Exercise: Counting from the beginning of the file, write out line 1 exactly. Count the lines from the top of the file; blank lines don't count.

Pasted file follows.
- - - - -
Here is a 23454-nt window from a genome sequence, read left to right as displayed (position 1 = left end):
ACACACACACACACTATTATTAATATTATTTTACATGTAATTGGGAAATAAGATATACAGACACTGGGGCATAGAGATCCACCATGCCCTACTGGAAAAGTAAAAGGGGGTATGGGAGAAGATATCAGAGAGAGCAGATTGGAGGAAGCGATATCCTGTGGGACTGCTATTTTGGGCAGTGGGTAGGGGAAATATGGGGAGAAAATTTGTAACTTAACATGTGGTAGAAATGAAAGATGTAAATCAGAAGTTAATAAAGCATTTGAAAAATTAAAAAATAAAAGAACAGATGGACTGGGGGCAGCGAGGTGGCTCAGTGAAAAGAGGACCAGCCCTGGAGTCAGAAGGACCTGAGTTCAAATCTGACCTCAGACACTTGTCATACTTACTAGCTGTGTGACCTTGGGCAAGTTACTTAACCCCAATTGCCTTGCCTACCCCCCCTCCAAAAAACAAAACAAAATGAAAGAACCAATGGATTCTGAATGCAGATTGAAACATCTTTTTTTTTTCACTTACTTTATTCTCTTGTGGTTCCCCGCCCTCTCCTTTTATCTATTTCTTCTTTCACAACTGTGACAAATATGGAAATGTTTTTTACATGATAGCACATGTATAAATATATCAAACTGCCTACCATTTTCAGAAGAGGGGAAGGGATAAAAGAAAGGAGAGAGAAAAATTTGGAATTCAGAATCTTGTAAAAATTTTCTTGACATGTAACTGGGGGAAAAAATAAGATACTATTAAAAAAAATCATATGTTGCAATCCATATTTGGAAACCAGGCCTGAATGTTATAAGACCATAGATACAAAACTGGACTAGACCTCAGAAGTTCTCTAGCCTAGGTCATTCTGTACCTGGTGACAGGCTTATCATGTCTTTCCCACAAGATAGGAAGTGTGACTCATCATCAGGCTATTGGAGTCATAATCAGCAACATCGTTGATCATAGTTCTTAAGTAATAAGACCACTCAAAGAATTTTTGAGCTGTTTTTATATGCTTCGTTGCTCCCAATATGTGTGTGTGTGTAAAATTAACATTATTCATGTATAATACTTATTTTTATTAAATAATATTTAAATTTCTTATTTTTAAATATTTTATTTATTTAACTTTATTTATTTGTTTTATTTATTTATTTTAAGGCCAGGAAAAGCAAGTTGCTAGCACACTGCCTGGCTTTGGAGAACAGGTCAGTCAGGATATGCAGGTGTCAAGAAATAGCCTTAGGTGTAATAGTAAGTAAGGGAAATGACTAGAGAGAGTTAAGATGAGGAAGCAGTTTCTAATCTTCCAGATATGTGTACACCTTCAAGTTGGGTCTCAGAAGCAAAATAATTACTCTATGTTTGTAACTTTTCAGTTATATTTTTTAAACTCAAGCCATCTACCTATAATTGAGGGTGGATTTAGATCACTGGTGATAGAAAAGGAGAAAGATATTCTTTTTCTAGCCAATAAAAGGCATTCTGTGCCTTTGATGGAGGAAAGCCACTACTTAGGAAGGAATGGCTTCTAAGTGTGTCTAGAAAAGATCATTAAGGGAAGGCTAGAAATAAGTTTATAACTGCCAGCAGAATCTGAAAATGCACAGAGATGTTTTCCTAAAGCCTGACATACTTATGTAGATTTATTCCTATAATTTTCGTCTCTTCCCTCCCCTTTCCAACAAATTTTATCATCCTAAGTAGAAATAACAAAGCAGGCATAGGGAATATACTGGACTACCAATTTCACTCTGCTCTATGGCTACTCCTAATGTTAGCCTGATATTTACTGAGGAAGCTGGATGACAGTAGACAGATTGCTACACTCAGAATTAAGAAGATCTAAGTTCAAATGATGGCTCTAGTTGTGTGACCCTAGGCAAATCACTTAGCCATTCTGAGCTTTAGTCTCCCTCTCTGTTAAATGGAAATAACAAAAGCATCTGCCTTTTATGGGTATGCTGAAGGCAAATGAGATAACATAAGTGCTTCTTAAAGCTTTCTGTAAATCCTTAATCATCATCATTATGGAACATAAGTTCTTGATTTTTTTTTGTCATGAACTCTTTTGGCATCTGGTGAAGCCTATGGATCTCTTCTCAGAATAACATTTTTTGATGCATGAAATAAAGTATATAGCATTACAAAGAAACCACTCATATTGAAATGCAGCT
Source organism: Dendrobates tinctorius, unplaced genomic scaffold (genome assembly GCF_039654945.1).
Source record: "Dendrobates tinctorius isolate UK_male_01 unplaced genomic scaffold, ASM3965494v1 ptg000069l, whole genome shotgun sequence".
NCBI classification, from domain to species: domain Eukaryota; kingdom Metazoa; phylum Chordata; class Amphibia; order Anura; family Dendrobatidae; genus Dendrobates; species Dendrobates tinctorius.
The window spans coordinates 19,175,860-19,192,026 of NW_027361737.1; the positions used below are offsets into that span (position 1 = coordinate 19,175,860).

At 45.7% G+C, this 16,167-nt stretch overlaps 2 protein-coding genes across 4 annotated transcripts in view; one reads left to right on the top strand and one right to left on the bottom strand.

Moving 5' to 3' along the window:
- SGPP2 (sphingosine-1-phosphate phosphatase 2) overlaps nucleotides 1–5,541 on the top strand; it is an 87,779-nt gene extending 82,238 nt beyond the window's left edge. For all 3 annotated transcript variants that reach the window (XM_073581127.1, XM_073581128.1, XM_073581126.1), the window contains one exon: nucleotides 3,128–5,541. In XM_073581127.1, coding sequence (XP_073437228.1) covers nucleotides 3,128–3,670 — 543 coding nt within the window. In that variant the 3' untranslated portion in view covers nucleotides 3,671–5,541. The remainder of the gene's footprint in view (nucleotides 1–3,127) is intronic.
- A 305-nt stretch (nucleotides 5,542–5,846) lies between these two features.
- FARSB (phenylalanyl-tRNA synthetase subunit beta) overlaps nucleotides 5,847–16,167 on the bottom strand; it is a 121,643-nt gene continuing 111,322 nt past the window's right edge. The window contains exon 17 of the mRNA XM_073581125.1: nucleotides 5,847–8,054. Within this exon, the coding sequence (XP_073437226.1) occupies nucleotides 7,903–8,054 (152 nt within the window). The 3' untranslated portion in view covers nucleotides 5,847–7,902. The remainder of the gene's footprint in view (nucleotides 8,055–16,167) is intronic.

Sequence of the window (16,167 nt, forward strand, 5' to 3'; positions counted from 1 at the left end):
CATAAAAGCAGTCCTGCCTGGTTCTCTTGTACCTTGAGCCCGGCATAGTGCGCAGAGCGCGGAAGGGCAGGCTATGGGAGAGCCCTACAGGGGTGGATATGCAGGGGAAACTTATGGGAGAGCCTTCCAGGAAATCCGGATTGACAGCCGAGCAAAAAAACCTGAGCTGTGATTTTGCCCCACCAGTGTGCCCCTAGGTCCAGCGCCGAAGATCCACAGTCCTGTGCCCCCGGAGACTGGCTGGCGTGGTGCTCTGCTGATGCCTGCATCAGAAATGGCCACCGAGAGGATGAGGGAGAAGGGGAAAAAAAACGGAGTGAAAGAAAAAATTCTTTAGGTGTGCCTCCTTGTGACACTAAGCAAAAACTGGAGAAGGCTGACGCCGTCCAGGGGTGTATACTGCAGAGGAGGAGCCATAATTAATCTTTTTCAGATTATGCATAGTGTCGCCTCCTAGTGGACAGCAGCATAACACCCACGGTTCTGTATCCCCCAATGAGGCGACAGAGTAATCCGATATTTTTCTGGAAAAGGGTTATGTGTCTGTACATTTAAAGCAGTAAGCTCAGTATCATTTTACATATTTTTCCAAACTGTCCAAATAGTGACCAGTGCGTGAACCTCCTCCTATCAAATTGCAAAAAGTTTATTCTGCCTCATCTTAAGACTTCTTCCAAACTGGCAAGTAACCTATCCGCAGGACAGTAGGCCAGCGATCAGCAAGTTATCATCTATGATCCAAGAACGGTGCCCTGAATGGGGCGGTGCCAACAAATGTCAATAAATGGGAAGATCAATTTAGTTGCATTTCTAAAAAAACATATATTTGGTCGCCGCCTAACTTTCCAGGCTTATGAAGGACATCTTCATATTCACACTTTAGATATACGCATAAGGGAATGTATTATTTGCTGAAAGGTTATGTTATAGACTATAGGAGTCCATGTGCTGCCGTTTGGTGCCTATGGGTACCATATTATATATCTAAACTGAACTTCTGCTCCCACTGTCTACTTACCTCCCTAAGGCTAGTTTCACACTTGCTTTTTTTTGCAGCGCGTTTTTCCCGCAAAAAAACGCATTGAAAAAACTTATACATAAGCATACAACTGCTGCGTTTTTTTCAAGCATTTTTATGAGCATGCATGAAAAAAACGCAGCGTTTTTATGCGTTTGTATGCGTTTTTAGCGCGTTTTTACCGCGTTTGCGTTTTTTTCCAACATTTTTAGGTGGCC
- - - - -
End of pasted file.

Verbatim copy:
Here is a 23454-nt window from a genome sequence, read left to right as displayed (position 1 = left end):